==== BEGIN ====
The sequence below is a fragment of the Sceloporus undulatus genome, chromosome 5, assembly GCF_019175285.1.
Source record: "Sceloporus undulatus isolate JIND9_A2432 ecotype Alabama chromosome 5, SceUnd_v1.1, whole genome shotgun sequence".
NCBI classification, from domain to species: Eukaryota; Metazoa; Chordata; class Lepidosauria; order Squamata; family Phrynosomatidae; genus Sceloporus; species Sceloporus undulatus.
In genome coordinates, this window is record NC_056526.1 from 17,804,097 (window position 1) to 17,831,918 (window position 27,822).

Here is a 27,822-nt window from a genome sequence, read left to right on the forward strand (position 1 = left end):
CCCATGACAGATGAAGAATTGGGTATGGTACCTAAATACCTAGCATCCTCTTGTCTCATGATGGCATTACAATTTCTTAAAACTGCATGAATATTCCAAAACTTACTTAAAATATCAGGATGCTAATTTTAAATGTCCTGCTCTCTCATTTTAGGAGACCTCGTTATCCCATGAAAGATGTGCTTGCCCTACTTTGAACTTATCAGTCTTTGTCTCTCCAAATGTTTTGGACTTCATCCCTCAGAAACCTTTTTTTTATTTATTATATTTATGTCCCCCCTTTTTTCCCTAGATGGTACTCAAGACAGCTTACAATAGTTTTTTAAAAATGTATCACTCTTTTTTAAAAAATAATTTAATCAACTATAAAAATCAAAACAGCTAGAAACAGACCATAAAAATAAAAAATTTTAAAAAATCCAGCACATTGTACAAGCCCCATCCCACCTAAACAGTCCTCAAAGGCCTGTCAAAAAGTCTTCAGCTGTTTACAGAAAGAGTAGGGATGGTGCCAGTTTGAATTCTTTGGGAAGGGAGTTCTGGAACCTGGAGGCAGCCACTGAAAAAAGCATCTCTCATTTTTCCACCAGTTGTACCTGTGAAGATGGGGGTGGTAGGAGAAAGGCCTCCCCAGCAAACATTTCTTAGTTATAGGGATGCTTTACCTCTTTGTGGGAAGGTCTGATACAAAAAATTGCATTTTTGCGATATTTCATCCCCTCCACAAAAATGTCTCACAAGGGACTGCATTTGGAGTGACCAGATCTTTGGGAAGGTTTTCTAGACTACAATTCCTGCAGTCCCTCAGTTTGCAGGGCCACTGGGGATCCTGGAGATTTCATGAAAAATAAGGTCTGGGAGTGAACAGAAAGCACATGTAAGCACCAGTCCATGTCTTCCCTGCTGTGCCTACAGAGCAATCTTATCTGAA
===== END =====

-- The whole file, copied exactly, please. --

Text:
The sequence below is a fragment of the Sceloporus undulatus genome, chromosome 5, assembly GCF_019175285.1.
Source record: "Sceloporus undulatus isolate JIND9_A2432 ecotype Alabama chromosome 5, SceUnd_v1.1, whole genome shotgun sequence".
NCBI classification, from domain to species: Eukaryota; Metazoa; Chordata; class Lepidosauria; order Squamata; family Phrynosomatidae; genus Sceloporus; species Sceloporus undulatus.
In genome coordinates, this window is record NC_056526.1 from 17,804,097 (window position 1) to 17,831,918 (window position 27,822).

Here is a 27,822-nt window from a genome sequence, read left to right on the forward strand (position 1 = left end):
CCCATGACAGATGAAGAATTGGGTATGGTACCTAAATACCTAGCATCCTCTTGTCTCATGATGGCATTACAATTTCTTAAAACTGCATGAATATTCCAAAACTTACTTAAAATATCAGGATGCTAATTTTAAATGTCCTGCTCTCTCATTTTAGGAGACCTCGTTATCCCATGAAAGATGTGCTTGCCCTACTTTGAACTTATCAGTCTTTGTCTCTCCAAATGTTTTGGACTTCATCCCTCAGAAACCTTTTTTTTATTTATTATATTTATGTCCCCCCTTTTTTCCCTAGATGGTACTCAAGACAGCTTACAATAGTTTTTTAAAAATGTATCACTCTTTTTTAAAAAATAATTTAATCAACTATAAAAATCAAAACAGCTAGAAACAGACCATAAAAATAAAAAATTTTAAAAAATCCAGCACATTGTACAAGCCCCATCCCACCTAAACAGTCCTCAAAGGCCTGTCAAAAAGTCTTCAGCTGTTTACAGAAAGAGTAGGGATGGTGCCAGTTTGAATTCTTTGGGAAGGGAGTTCTGGAACCTGGAGGCAGCCACTGAAAAAAGCATCTCTCATTTTTCCACCAGTTGTACCTGTGAAGATGGGGGTGGTAGGAGAAAGGCCTCCCCAGCAAACATTTCTTAGTTATAGGGATGCTTTACCTCTTTGTGGGAAGGTCTGATACAAAAAATTGCATTTTTGCGATATTTCATCCCCTCCACAAAAATGTCTCACAAGGGACTGCATTTGGAGTGACCAGATCTTTGGGAAGGTTTTCTAGACTACAATTCCTGCAGTCCCTCAGTTTGCAGGGCCACTGGGGATCCTGGAGATTTCATGAAAAATAAGGTCTGGGAGTGAACAGAAAGCACATGTAAGCACCAGTCCATGTCTTCCCTGCTGTGCCTACAGAGCAATCTTATCTGAA